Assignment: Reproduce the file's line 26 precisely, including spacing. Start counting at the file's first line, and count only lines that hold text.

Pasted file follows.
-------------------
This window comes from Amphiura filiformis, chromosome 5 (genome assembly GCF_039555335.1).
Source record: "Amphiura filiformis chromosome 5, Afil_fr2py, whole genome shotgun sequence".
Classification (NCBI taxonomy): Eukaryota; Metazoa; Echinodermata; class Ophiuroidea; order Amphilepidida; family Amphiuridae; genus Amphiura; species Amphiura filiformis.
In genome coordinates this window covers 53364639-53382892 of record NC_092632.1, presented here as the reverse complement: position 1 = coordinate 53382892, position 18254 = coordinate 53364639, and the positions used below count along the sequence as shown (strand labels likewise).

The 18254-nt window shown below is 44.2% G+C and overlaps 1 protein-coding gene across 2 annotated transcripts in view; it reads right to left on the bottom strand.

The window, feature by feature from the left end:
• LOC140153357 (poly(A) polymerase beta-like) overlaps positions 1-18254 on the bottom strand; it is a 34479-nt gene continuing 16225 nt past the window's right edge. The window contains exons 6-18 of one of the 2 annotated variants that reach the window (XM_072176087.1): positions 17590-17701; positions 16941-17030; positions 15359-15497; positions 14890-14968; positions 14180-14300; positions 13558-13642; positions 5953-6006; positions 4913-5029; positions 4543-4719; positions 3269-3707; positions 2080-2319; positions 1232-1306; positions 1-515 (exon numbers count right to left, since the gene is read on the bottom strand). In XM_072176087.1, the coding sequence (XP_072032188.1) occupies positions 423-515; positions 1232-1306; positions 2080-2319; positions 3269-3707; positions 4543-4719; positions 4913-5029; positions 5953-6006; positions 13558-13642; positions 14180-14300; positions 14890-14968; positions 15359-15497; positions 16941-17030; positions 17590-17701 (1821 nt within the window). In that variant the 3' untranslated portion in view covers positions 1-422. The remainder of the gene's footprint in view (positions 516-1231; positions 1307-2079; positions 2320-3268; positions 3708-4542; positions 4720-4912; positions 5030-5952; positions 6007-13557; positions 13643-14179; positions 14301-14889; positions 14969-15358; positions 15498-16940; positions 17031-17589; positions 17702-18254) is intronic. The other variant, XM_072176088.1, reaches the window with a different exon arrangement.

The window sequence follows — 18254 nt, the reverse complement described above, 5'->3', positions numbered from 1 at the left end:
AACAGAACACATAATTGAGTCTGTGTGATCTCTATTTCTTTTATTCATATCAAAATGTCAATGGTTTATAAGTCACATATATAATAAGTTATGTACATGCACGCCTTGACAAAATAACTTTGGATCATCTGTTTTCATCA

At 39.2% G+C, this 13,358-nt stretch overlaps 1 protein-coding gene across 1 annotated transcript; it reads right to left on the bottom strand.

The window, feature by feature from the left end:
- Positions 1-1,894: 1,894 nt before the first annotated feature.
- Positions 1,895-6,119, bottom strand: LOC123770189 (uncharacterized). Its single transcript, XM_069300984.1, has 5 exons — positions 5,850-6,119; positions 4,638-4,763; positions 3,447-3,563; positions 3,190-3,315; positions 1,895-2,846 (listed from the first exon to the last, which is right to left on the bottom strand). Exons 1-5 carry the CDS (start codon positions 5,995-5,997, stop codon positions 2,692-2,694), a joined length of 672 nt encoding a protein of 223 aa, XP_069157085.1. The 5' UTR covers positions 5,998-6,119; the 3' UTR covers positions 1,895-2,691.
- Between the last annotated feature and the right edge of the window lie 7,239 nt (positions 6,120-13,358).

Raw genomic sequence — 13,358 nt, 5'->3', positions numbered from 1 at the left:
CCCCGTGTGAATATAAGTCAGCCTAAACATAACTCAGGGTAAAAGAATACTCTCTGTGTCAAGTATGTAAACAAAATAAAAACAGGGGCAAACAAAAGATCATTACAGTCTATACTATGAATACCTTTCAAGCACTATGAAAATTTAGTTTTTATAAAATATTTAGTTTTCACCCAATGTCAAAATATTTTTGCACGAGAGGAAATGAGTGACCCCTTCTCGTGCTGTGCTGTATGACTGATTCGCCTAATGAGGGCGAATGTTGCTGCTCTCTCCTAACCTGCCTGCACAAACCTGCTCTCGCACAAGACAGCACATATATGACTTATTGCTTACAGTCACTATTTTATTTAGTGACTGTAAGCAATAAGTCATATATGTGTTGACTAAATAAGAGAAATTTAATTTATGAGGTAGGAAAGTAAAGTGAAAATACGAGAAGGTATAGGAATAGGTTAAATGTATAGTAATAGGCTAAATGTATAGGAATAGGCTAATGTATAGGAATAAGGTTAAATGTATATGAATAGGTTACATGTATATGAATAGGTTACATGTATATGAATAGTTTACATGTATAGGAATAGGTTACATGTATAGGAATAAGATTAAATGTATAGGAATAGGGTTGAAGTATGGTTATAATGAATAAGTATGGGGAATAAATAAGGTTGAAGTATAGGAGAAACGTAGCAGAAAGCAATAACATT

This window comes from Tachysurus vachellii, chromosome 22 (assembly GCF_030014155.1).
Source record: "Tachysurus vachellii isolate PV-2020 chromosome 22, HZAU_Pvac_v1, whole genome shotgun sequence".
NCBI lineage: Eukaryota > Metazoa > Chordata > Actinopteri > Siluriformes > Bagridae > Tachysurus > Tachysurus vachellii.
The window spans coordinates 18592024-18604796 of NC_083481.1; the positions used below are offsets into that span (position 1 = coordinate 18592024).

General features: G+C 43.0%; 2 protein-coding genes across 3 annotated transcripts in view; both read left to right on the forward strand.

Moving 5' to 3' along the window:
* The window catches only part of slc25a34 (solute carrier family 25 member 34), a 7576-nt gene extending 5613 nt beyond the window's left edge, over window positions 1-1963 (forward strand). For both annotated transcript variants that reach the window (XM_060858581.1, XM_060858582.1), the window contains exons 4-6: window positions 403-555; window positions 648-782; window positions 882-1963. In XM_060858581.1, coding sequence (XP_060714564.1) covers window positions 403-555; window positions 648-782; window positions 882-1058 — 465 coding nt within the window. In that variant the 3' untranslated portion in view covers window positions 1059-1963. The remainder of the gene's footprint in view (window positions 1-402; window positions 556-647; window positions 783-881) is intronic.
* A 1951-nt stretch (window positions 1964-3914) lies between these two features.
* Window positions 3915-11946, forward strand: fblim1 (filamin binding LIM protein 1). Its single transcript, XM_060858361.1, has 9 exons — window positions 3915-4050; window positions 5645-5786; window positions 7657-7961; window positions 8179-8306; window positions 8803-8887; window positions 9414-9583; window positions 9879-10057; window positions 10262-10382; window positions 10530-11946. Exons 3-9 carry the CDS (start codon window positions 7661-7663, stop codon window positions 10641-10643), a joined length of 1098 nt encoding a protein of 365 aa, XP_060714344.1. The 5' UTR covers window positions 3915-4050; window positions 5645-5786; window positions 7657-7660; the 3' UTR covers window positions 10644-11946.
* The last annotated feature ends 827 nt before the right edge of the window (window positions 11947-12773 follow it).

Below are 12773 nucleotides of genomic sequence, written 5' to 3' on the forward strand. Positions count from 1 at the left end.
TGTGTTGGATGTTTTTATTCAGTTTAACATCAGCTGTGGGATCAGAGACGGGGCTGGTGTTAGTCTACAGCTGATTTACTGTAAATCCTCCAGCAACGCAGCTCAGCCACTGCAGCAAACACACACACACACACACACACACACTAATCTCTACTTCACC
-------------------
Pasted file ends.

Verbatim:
* The last annotated feature ends 827 nt before the right edge of the window (window positions 11947-12773 follow it).